5G is coming, but real estate needs to understand it better

02 April, 2019

To some excited tech pundits, 5G will transform how we, our belongings and our properties can communicate with each other. By improving the speed and connectivity of not just smartphones but just about any object you can connect to digitally, we will be able to do more, at greater speed, from any location.  

But the real estate sector’s knowledge is patchy when it comes to this next wave of connectivity, according to research from Cluttons, and tenants are even less aware. The overall lack of preparedness for 5G across the UK presents a wide range of opportunities for developers, landlords and occupiers.

Coming to you in 2019

A 5G connection is set to be between 100 and 1,000 times faster than 4G. Downloading an HD movie could take about 10 seconds. On top of that, the much faster capability for data transmission will allow millions of devices to be connected simultaneously, which takes the benefits of 5G way beyond the realm of smartphones. A building could connect thousands of devices at the same time, for example, while driverless cars could connect with traffic systems, other cars, buildings and more.

Deloitte predicts that although adoption of 5G will be slower than that of 4G, it will land in the UK this year. The company predicts that about 20 vendors will launch 5G-ready handsets globally in 2019, shipping about 1 million 5G handsets out of a total 1.5 billion handsets sold. In the UK, shipments could total about 50,000 handsets, growing to 2 million to 3 million in 2020. EE/BT, Vodafone, O2 and 3 UK are planning to launch their 5G offerings at some point between 2019 and 2020, though a full rollout will take several years.

Intel’s Next 50 study found that 95% of ‘tech elites’ believe 5G will be one of the most important technologies to emerge in the next 50 years. However, it seems that those outside the tech spheres don’t really know it’s coming. 

Cluttons found that just 39% of office landlords know what 5G is and how it works on a practical level. A further 29% know what it is, but not how it works, while 10% haven’t heard of it at all. Office tenants presented an even greater lack of knowledge: only 15% of those surveyed know what 5G is and how it works while 52% have either limited or no understanding.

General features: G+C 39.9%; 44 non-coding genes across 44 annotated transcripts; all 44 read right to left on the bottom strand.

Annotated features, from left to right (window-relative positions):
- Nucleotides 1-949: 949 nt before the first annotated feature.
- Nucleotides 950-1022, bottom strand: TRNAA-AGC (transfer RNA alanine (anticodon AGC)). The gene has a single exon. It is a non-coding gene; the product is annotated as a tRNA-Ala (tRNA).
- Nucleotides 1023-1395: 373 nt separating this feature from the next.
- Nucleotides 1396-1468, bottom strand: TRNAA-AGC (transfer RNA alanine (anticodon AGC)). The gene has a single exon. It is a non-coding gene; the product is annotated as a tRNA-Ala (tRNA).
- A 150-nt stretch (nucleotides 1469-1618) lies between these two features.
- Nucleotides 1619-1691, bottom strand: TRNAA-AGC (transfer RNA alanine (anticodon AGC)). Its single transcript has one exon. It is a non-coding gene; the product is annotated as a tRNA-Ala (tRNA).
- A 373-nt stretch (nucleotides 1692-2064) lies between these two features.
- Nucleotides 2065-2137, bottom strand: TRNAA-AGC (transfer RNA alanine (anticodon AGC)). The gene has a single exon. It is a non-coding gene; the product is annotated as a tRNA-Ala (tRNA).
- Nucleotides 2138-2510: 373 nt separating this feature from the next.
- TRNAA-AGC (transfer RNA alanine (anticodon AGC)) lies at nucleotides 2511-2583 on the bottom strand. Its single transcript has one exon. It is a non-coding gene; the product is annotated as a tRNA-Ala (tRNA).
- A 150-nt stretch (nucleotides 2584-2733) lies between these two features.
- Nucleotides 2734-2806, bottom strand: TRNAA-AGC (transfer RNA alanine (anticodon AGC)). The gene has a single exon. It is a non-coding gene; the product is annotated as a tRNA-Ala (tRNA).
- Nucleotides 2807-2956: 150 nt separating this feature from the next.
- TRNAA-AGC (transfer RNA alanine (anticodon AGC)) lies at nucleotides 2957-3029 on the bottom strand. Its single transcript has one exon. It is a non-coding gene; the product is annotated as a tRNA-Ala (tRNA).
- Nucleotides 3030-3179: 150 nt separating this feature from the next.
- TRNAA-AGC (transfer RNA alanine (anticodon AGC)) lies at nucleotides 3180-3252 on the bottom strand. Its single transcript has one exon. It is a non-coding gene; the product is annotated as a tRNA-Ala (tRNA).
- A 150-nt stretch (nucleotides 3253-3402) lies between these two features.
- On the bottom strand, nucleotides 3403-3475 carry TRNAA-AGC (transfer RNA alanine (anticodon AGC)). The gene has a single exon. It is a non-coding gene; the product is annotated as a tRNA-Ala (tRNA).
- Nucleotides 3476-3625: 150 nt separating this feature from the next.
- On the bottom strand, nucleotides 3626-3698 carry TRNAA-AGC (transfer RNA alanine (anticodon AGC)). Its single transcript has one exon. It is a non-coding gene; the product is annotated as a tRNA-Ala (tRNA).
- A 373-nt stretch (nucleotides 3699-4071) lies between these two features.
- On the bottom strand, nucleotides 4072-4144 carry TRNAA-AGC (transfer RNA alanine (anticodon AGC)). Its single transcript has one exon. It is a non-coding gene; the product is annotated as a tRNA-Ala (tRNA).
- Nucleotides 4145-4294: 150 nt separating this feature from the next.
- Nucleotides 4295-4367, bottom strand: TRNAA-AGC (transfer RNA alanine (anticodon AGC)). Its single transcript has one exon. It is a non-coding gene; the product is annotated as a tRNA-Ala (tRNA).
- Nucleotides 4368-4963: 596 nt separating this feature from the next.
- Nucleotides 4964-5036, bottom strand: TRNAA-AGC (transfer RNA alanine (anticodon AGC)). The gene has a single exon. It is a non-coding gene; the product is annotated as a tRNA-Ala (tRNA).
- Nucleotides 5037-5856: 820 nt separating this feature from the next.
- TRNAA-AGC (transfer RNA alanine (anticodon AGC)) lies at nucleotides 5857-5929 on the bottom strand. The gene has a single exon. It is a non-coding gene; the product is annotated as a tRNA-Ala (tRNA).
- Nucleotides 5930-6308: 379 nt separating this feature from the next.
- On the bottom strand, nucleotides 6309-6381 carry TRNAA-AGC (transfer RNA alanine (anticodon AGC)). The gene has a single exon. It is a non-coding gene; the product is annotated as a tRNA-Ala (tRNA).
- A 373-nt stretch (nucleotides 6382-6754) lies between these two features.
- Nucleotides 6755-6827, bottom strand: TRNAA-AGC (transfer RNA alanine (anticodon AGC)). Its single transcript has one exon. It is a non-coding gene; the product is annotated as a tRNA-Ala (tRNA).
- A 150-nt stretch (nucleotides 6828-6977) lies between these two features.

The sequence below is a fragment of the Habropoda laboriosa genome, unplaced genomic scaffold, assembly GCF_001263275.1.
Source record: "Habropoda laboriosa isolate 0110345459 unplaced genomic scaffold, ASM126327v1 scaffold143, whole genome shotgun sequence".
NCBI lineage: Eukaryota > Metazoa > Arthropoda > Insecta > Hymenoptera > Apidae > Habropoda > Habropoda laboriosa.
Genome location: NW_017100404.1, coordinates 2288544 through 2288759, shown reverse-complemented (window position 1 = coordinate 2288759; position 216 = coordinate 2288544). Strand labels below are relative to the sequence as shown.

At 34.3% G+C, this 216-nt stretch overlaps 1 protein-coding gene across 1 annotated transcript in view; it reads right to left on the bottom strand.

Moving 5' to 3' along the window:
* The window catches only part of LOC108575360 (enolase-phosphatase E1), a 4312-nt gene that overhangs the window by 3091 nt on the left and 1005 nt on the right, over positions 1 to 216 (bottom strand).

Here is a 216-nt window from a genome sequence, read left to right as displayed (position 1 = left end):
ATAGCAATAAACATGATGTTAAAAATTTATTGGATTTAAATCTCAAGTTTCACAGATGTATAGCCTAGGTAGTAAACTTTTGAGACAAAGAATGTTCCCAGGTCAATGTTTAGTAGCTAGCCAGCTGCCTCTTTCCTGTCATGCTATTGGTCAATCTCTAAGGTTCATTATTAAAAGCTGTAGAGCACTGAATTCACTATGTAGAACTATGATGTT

The opportunities in infrastructure

The immediate opportunity for the real estate sector is that it’s not just people who are unprepared for the arrival of 5G, it is our infrastructure.

“London badly needs new infrastructure if it is to improve its connectivity compared to other European cities,” Cluttons Head of Real Estate Management John Gravett said.

To make meaningful use of the new technology, the UK needs to make considerable infrastructure improvements in terms of towers, antennas and small cell solutions that are hitting the market. However, getting the UK’s cities to the infrastructure level required is not only a technical challenge, but will require “collaboration and consensual negotiation between telecoms operators and landlords in the built environment,” Gravett said.

There is real opportunity for landlords and property owners to rent space for masts to telecoms operators, an opportunity that is only going to grow once use of 5G becomes more widespread. The more devices there are that need to be connected, the more masts will be needed.  

Connectivity boosts the bottom line Revenue from renting space for masts won’t be huge, but the financial benefits of better connectivity across real estate should be a real reason to collaborate. Cluttons’ connectivity research found that employees are more satisfied with their roles if their office is better connected and 48% are willing to pay more for better digital connectivity at their place of work.

Many landlords already recognise this. The majority (65%) of the UK’s commercial landlords have already undertaken work to improve the connectivity of their buildings. Of the 200 landlords surveyed, 76% have increased rental yields by making improvements to the digital infrastructure of their buildings. 

“Landlords need to recognise that 5G and improved connectivity will benefit them by increasing the overall value of their property assets,” Gravett said. “The commercial value of a well-connected property thanks to increased rental revenues, minimising voids and having happy tenants due to higher staff retention and the ability to work more efficiently, should not be underestimated.”

Along with the gradual infiltration of artificial intelligence, 5G could provide very different experiences for many aspects of real estate in the next decade. Smart cities will become less of an experiment and more of a reality. In the logistics sector, driverless lorries could communicate with each other with minute accuracy. A bit of future-gazing from landlords now could lead to much greater resilience and more profitable buildings when the time comes.

This feature was produced in collaboration between Bisnow Branded Content and Cluttons.